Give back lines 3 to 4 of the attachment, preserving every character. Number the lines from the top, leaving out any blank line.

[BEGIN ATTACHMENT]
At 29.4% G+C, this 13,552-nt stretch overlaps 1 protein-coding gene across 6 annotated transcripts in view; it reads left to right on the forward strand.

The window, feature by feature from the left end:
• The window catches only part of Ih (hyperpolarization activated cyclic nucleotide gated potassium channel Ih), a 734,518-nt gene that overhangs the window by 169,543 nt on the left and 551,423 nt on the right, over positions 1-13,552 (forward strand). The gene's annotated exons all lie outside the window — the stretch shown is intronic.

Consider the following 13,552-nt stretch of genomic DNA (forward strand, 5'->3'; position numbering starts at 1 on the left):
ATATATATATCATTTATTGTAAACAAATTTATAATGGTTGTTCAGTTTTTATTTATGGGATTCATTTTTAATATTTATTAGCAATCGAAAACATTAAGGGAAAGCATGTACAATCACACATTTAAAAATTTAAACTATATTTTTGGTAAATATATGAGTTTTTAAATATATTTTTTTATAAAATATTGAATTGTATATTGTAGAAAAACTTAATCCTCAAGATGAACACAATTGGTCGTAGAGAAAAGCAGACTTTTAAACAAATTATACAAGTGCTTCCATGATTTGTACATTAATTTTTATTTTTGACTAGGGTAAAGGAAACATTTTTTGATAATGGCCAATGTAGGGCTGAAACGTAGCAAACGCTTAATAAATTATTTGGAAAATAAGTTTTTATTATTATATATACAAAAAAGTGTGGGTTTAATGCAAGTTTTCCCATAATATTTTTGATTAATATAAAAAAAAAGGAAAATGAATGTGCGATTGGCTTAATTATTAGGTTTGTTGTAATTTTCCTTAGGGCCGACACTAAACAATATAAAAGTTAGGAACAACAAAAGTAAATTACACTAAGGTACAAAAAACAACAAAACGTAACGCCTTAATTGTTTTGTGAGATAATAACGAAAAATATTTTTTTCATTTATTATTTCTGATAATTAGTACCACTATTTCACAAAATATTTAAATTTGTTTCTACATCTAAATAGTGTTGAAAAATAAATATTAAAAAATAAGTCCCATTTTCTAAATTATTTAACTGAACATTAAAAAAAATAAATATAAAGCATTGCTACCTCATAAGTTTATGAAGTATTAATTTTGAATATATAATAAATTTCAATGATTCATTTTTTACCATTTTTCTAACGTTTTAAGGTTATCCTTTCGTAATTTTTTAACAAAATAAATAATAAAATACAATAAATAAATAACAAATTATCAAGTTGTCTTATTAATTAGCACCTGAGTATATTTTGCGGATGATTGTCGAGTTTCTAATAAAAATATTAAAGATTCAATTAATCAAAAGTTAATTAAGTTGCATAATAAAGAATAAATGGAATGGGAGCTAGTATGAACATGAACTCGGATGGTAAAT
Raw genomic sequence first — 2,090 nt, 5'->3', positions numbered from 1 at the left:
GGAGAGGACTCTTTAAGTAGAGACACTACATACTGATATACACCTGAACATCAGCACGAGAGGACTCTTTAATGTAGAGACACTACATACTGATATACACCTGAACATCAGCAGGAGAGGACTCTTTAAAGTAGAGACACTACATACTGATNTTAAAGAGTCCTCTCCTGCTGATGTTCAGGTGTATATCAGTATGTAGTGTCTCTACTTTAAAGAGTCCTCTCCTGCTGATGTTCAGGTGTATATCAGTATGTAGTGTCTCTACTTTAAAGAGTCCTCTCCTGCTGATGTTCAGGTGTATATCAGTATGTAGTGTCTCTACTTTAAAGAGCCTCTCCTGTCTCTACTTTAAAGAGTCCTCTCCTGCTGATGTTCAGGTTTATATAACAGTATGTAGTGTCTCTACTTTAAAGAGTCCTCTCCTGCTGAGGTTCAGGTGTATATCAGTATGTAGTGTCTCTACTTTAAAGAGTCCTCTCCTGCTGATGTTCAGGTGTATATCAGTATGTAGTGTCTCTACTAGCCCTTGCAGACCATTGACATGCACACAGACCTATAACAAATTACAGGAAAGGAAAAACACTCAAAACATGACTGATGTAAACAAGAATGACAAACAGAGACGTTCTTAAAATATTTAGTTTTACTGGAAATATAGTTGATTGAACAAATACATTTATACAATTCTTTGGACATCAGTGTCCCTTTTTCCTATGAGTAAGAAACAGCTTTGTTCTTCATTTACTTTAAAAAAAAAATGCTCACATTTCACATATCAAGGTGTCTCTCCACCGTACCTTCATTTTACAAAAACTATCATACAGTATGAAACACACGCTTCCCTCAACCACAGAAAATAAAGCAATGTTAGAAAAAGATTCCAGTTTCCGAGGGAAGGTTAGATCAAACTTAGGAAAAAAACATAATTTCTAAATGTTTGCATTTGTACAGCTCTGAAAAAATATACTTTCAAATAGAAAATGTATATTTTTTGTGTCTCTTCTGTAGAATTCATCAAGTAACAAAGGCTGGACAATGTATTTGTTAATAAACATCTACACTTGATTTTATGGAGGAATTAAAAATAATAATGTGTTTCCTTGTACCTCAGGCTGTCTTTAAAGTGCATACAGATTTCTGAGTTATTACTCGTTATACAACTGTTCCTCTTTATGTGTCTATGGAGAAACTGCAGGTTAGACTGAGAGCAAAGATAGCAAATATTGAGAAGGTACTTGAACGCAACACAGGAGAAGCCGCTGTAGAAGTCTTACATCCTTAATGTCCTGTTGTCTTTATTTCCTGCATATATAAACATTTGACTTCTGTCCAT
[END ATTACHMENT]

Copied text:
• The window catches only part of Ih (hyperpolarization activated cyclic nucleotide gated potassium channel Ih), a 734,518-nt gene that overhangs the window by 169,543 nt on the left and 551,423 nt on the right, over positions 1-13,552 (forward strand). The gene's annotated exons all lie outside the window — the stretch shown is intronic.

Consider the following 13,552-nt stretch of genomic DNA (forward strand, 5'->3'; position numbering starts at 1 on the left):